Do large thyroid nodules have a higher pre-test probability of malignancy than smaller thyroid nodules?
Background: Thyroid nodules affect 4% to 10% of the U.S. adult population, with 4% to 5% of nodules ultimately proving malignant. Fine needle aspiration (FNA) biopsy is the prevalent diagnostic modality for evaluating a thyroid nodule, but there is variability in cytology reporting schemes, indeterminate values sorting, and statistical calculations. Large thyroid nodules may be associated with higher risk of malignancy and less accurate FNA results, but there is currently no overarching consensus.
Explore this issue:January 2015
Study design: Review of 15 criterion-meeting studies (two prospective studies, two retrospective analyses of prospective databases, 11 retrospective studies) with a total of 13,180 participants published through July 2013.
Setting: PubMed, Embase, Cochrane Library.
Synopsis: The strongest data and the preponderance of data suggest that malignancy prevalence is higher within larger nodules, regardless of whether a cutoff of 3 cm or 4 cm is used. All studies showed a worse point estimate of sensitivity and false negative rate in large nodules in comparison to small ones. The data presented in multiple reports also suggest a trend toward a higher post-test probability of malignancy in larger nodules, where FNA results were follicular neoplasm, suspicious, indeterminate, or nondiagnostic. One of the largest studies demonstrated a statistically significant higher false negative rate in large versus small nodules. In all studies with corresponding data, the point estimate of the post-test malignancy probability was higher in benign nodules larger than 3 to 4 cm, as compared with those that were smaller. There were some limitations: Trends may not be true differences due to statistically insignificant results, a notable variability in how indeterminate results were categorized, and limited data interpretation due to insufficient FNA technique description.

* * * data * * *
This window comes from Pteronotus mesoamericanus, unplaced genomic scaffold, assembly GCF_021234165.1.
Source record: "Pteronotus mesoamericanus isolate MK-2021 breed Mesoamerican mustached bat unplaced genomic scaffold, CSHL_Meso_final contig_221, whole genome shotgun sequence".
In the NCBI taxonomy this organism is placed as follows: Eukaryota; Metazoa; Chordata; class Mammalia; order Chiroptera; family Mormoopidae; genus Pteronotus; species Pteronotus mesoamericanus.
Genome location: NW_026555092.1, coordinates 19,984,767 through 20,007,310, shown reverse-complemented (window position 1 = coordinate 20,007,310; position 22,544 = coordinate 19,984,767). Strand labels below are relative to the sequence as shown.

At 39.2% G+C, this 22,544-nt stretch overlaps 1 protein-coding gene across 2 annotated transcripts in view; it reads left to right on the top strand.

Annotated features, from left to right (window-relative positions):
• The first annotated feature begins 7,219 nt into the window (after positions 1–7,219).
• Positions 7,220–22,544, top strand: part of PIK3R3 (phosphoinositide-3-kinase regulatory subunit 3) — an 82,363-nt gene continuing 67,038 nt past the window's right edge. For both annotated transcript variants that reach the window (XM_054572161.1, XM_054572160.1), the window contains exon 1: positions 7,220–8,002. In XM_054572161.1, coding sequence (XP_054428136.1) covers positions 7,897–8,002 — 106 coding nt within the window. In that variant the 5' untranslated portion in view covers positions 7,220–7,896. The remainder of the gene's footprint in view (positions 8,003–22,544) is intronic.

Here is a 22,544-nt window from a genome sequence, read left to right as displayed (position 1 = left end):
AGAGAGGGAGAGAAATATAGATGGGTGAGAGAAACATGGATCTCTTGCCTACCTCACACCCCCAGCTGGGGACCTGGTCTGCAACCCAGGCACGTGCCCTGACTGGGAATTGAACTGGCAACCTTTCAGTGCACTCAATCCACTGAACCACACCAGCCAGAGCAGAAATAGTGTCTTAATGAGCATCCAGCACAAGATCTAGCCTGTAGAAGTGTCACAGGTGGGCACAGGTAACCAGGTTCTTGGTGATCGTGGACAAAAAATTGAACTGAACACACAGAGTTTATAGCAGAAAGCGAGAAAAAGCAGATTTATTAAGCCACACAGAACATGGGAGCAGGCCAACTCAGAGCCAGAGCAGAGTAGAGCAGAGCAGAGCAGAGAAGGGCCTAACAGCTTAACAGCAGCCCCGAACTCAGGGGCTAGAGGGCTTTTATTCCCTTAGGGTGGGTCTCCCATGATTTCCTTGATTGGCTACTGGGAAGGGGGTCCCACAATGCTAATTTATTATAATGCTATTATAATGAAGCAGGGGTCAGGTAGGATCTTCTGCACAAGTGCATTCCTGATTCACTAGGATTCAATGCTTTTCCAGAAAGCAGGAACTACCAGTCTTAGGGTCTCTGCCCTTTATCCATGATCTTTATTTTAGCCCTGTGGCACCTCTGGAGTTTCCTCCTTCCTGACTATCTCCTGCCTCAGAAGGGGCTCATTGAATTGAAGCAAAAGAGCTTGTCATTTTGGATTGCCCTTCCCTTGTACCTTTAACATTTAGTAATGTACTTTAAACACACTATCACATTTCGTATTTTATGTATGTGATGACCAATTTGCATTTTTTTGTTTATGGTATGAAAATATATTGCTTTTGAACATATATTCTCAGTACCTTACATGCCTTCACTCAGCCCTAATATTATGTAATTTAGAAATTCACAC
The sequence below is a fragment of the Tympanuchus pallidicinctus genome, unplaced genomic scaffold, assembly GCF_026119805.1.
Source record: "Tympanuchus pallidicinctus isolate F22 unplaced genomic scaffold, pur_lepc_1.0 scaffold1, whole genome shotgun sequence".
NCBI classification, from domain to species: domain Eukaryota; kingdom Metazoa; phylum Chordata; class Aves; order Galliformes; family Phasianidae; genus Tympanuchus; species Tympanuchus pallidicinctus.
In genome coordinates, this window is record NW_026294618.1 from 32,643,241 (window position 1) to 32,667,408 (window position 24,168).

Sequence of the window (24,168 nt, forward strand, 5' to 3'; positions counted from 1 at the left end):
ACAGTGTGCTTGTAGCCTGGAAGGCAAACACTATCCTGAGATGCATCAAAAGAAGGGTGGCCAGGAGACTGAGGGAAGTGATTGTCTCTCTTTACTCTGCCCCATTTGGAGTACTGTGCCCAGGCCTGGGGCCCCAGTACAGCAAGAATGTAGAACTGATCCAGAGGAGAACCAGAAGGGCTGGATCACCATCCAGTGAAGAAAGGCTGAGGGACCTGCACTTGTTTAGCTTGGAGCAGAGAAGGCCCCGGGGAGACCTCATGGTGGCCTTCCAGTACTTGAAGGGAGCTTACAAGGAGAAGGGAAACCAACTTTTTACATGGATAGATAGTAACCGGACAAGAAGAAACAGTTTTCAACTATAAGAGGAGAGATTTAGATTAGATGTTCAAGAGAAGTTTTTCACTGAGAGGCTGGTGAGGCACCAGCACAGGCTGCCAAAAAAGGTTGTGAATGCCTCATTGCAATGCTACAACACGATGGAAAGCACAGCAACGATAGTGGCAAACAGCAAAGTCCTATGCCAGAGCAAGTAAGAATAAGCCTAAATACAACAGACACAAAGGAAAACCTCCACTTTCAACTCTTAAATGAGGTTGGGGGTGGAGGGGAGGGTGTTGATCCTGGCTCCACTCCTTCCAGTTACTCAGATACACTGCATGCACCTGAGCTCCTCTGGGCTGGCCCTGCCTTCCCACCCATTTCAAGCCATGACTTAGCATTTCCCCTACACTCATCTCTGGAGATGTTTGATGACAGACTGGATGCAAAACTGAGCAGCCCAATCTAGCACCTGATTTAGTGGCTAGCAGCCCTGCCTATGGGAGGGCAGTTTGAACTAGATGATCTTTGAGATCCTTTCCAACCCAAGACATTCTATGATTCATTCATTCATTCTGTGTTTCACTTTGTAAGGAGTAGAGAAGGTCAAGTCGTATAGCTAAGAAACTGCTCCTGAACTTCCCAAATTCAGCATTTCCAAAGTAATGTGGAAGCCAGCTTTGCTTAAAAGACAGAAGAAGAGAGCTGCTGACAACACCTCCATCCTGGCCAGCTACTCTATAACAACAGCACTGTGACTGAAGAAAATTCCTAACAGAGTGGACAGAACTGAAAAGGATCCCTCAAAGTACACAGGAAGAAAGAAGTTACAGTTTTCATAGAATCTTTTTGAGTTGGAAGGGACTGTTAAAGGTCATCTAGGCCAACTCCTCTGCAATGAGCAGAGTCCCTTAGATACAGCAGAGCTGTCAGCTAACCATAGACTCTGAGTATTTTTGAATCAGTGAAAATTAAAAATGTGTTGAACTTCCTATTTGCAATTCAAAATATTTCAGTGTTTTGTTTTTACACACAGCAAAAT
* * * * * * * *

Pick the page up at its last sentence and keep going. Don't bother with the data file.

Bottom line: Large nodules have a higher pre-test probability of malignancy, with a reduced FNA diagnostic accuracy in nodules larger than 3 cm to 4 cm in diameter.
Reviewed by Amy E. Hamaker